Private astronauts will be able to travel to the International Space Station starting next year, NASA has announced.
The US space agency said the commercial spaceflights will last up to 30 days, and those taken into orbit will perform duties that “fall into approved commercial and marketing activities”.
The estimated cost of a round-trip is $58m (£45,500,000), with each night’s accommodation coming in at about $35,000 (£27,500).
If there is enough demand, NASA said there will be two privately funded trips a year.
The astronauts will travel on a US spacecraft and will have to meet the agency’s strict medical standards.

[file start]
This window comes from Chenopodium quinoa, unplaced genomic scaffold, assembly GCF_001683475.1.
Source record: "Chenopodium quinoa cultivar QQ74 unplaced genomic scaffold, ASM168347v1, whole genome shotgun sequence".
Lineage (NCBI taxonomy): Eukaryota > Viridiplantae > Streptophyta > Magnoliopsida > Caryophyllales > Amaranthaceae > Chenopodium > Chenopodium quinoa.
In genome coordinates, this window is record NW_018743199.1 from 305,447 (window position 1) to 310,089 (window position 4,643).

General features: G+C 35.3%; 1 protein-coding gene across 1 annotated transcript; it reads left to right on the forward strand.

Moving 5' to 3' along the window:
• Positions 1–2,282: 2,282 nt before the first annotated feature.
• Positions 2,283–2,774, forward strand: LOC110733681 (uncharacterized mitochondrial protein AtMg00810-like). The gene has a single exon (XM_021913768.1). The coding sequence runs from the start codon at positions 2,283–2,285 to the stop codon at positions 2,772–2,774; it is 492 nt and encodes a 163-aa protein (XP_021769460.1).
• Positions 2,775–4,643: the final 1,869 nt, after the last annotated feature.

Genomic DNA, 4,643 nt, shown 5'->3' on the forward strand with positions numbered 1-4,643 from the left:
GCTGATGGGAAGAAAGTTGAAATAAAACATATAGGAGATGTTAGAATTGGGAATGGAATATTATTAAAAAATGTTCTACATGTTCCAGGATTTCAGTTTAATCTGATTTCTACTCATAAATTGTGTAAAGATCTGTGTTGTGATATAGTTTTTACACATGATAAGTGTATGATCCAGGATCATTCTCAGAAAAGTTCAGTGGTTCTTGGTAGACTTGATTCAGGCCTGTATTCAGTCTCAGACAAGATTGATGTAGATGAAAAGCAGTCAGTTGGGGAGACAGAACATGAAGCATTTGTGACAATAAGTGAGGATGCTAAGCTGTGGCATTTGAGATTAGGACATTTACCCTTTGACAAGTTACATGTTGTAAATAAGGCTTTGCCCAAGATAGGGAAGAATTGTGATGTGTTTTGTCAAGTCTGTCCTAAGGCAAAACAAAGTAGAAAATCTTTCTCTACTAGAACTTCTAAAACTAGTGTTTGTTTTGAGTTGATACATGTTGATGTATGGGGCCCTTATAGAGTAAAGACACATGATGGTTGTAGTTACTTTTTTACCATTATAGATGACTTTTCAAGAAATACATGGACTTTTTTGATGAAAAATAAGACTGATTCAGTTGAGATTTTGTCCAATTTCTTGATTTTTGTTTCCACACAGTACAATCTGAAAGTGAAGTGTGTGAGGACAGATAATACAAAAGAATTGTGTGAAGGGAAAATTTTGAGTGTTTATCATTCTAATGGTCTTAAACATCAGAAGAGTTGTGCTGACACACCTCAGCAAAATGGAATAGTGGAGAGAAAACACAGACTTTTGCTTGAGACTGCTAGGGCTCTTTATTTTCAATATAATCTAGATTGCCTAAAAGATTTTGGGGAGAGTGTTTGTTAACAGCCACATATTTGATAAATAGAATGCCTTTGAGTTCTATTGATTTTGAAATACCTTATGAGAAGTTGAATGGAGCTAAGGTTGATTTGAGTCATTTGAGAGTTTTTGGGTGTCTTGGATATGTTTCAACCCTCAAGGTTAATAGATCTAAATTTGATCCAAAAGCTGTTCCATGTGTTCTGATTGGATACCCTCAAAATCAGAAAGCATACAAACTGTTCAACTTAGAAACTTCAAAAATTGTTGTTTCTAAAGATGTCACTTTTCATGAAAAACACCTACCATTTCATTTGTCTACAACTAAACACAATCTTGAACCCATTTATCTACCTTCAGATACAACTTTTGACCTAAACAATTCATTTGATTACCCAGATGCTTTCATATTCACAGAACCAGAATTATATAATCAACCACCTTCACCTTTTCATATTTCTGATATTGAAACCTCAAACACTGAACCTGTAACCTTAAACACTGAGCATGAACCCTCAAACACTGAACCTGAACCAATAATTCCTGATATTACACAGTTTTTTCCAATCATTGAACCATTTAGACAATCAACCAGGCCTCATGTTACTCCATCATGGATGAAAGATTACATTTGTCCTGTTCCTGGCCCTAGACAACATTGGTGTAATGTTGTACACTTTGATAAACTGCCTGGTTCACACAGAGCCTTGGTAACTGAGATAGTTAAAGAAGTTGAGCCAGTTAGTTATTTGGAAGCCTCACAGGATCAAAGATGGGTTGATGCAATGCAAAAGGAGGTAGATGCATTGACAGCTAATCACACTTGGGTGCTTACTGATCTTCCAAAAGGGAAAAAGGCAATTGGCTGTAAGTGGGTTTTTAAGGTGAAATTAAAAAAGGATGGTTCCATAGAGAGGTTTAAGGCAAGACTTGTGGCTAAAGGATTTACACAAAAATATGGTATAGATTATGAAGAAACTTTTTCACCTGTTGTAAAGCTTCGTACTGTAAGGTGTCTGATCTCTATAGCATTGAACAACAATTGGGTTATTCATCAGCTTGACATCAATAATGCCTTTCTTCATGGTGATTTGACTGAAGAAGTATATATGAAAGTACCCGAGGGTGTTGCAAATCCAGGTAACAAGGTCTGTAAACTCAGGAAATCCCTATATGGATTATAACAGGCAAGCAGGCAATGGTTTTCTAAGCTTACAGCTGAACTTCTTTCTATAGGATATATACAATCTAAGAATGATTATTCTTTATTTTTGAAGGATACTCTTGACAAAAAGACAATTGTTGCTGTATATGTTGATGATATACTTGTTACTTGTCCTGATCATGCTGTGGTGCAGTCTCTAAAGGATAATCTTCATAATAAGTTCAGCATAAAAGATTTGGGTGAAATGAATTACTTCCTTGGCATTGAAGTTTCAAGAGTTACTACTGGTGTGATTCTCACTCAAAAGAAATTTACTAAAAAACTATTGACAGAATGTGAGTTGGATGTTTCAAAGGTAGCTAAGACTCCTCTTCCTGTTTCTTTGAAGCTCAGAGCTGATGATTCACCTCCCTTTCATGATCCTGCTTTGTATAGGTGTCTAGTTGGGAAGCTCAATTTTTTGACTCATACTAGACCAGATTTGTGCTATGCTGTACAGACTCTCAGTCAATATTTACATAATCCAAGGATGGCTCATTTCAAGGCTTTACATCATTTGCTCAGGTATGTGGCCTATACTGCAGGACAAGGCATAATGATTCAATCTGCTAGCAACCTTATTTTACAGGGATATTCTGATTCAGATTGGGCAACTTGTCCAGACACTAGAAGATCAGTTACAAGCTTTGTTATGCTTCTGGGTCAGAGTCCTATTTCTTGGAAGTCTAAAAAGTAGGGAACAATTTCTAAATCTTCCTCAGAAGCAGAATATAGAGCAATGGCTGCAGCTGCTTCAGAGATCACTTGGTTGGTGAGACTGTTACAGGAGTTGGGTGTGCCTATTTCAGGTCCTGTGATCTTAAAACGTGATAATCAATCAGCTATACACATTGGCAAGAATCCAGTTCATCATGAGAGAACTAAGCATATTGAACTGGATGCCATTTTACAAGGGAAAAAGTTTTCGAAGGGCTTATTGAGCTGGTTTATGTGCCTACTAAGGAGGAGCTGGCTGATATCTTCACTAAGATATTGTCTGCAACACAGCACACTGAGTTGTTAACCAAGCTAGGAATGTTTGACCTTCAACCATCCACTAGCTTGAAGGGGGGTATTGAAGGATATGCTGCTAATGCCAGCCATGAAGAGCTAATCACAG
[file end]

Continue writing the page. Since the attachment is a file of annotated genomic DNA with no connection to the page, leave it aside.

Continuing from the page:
NASA said a “commercial entity” would develop each mission and “determine crew composition”.
Astronaut Christina Koch, speaking from the space station, said it is an “incredible experience” which has unique value for research, development and technology.
The opportunity for private citizens to travel into orbit is part of a wider opening of the space station to commercial business.
NASA is aiming to land the first woman and next man on the moon by 2024 and is hoping that US companies will play an “essential role in establishing a sustainable presence”.
Anyone wishing to take advantage must fit the following criteria:
:: They must need the ISS’s microgravity environment to develop something commercially
:: Have a connection to NASA’s mission
:: Be able to support the development of a sustainable low-Earth orbit economy